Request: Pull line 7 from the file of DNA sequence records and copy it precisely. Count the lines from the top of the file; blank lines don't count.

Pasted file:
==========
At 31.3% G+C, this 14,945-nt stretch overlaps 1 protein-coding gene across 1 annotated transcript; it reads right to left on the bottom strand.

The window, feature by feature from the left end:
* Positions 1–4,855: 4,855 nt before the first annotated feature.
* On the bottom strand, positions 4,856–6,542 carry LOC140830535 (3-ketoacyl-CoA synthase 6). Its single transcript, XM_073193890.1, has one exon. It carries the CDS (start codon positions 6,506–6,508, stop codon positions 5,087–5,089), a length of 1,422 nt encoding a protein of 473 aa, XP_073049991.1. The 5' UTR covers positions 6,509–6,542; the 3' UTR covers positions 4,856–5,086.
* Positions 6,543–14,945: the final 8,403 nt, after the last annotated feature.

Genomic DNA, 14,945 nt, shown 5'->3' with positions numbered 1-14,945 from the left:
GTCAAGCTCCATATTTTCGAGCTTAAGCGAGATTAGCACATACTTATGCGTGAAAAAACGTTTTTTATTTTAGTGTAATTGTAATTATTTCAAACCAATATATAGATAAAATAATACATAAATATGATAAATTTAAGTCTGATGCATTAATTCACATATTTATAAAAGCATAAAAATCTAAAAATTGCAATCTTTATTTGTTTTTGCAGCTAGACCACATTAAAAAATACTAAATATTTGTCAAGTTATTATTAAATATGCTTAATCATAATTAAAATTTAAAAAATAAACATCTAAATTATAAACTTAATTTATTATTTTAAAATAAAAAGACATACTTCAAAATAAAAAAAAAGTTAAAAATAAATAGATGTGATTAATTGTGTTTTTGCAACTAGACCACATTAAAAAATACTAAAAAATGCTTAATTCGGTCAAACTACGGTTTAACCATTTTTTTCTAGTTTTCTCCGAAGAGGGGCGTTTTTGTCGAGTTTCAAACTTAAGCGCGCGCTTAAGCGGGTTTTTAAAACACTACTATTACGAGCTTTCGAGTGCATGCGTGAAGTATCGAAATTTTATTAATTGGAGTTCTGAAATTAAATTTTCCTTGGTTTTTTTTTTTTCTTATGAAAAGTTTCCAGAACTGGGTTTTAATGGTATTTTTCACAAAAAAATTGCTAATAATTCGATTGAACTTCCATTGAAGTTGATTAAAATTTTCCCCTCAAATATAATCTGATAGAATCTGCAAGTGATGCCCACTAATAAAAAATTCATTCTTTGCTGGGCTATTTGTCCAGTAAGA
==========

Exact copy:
GTCAAGCTCCATATTTTCGAGCTTAAGCGAGATTAGCACATACTTATGCGTGAAAAAACGTTTTTTATTTTAGTGTAATTGTAATTATTTCAAACCAATATATAGATAAAATAATACATAAATATGATAAATTTAAGTCTGATGCATTAATTCACATATTTATAAAAGCATAAAAATCTAAAAATTGCAATCTTTATTTGTTTTTGCAGCTAGACCACATTAAAAAATACTAAATATTTGTCAAGTTATTATTAAATATGCTTAATCATAATTAAAATTTAAAAAATAAACATCTAAATTATAAACTTAATTTATTATTTTAAAATAAAAAGACATACTTCAAAATAAAAAAAAAGTTAAAAATAAATAGATGTGATTAATTGTGTTTTTGCAACTAGACCACATTAAAAAATACTAAAAAATGCTTAATTCGGTCAAACTACGGTTTAACCATTTTTTTCTAGTTTTCTCCGAAGAGGGGCGTTTTTGTCGAGTTTCAAACTTAAGCGCGCGCTTAAGCGGGTTTTTAAAACACTACTATTACGAGCTTTCGAGTGCATGCGTGAAGTATCGAAATTTTATTAATTGGAGTTCTGAAATTAAATTTTCCTTGGTTTTTTTTTTTTCTTATGAAAAGTTTCCAGAACTGGGTTTTAATGGTATTTTTCACAAAAAAATTGCTAATAATTCGATTGAACTTCCATTGAAGTTGATTAAAATTTTCCCCTCAAATATAATCTGATAGAATCTGCAAGTGATGCCCACTAATAAAAAATTCATTCTTTGCTGGGCTATTTGTCCAGTAAGA